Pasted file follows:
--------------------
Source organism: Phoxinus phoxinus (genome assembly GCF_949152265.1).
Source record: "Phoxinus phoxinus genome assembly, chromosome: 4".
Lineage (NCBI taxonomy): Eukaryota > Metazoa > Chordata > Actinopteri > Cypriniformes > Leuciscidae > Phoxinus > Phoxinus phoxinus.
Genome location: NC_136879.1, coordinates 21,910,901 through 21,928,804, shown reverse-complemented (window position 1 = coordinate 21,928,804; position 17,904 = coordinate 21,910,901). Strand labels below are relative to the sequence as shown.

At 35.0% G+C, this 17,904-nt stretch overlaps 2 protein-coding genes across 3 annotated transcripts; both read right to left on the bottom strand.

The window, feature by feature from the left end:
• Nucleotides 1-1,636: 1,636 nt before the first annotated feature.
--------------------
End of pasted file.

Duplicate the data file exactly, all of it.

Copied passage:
Source organism: Phoxinus phoxinus (genome assembly GCF_949152265.1).
Source record: "Phoxinus phoxinus genome assembly, chromosome: 4".
Lineage (NCBI taxonomy): Eukaryota > Metazoa > Chordata > Actinopteri > Cypriniformes > Leuciscidae > Phoxinus > Phoxinus phoxinus.
Genome location: NC_136879.1, coordinates 21,910,901 through 21,928,804, shown reverse-complemented (window position 1 = coordinate 21,928,804; position 17,904 = coordinate 21,910,901). Strand labels below are relative to the sequence as shown.

At 35.0% G+C, this 17,904-nt stretch overlaps 2 protein-coding genes across 3 annotated transcripts; both read right to left on the bottom strand.

The window, feature by feature from the left end:
• Nucleotides 1-1,636: 1,636 nt before the first annotated feature.